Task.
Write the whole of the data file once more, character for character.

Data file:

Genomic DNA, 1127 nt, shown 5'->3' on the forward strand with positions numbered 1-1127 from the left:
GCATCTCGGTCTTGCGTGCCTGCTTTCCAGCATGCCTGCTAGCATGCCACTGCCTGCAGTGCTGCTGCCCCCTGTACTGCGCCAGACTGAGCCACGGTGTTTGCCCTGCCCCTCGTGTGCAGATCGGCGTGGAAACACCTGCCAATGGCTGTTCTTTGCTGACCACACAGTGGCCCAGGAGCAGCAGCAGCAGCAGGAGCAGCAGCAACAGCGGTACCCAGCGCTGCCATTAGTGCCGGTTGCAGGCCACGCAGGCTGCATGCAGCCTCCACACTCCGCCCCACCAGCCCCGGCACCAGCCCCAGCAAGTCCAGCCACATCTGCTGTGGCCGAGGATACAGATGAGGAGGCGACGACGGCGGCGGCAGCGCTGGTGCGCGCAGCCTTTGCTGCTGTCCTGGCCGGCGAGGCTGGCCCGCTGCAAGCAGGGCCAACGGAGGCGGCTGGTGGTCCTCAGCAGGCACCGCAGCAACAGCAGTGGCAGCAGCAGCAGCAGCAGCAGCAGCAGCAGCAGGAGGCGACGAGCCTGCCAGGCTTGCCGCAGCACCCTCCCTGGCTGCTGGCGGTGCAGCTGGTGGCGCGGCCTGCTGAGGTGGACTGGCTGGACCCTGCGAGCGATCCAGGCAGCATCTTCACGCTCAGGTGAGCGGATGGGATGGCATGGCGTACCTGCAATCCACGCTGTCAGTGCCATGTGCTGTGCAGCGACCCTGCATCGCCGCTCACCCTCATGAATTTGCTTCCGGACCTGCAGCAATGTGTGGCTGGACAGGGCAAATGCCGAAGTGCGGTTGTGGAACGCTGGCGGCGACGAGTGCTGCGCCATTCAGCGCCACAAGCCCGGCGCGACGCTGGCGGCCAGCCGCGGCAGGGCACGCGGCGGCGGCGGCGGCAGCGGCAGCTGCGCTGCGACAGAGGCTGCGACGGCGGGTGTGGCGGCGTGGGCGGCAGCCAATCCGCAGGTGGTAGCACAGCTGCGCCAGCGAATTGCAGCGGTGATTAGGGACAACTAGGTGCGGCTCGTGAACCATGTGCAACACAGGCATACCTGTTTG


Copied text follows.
Genomic DNA, 1127 nt, shown 5'->3' on the forward strand with positions numbered 1-1127 from the left:
GCATCTCGGTCTTGCGTGCCTGCTTTCCAGCATGCCTGCTAGCATGCCACTGCCTGCAGTGCTGCTGCCCCCTGTACTGCGCCAGACTGAGCCACGGTGTTTGCCCTGCCCCTCGTGTGCAGATCGGCGTGGAAACACCTGCCAATGGCTGTTCTTTGCTGACCACACAGTGGCCCAGGAGCAGCAGCAGCAGCAGGAGCAGCAGCAACAGCGGTACCCAGCGCTGCCATTAGTGCCGGTTGCAGGCCACGCAGGCTGCATGCAGCCTCCACACTCCGCCCCACCAGCCCCGGCACCAGCCCCAGCAAGTCCAGCCACATCTGCTGTGGCCGAGGATACAGATGAGGAGGCGACGACGGCGGCGGCAGCGCTGGTGCGCGCAGCCTTTGCTGCTGTCCTGGCCGGCGAGGCTGGCCCGCTGCAAGCAGGGCCAACGGAGGCGGCTGGTGGTCCTCAGCAGGCACCGCAGCAACAGCAGTGGCAGCAGCAGCAGCAGCAGCAGCAGCAGCAGCAGGAGGCGACGAGCCTGCCAGGCTTGCCGCAGCACCCTCCCTGGCTGCTGGCGGTGCAGCTGGTGGCGCGGCCTGCTGAGGTGGACTGGCTGGACCCTGCGAGCGATCCAGGCAGCATCTTCACGCTCAGGTGAGCGGATGGGATGGCATGGCGTACCTGCAATCCACGCTGTCAGTGCCATGTGCTGTGCAGCGACCCTGCATCGCCGCTCACCCTCATGAATTTGCTTCCGGACCTGCAGCAATGTGTGGCTGGACAGGGCAAATGCCGAAGTGCGGTTGTGGAACGCTGGCGGCGACGAGTGCTGCGCCATTCAGCGCCACAAGCCCGGCGCGACGCTGGCGGCCAGCCGCGGCAGGGCACGCGGCGGCGGCGGCGGCAGCGGCAGCTGCGCTGCGACAGAGGCTGCGACGGCGGGTGTGGCGGCGTGGGCGGCAGCCAATCCGCAGGTGGTAGCACAGCTGCGCCAGCGAATTGCAGCGGTGATTAGGGACAACTAGGTGCGGCTCGTGAACCATGTGCAACACAGGCATACCTGTTTG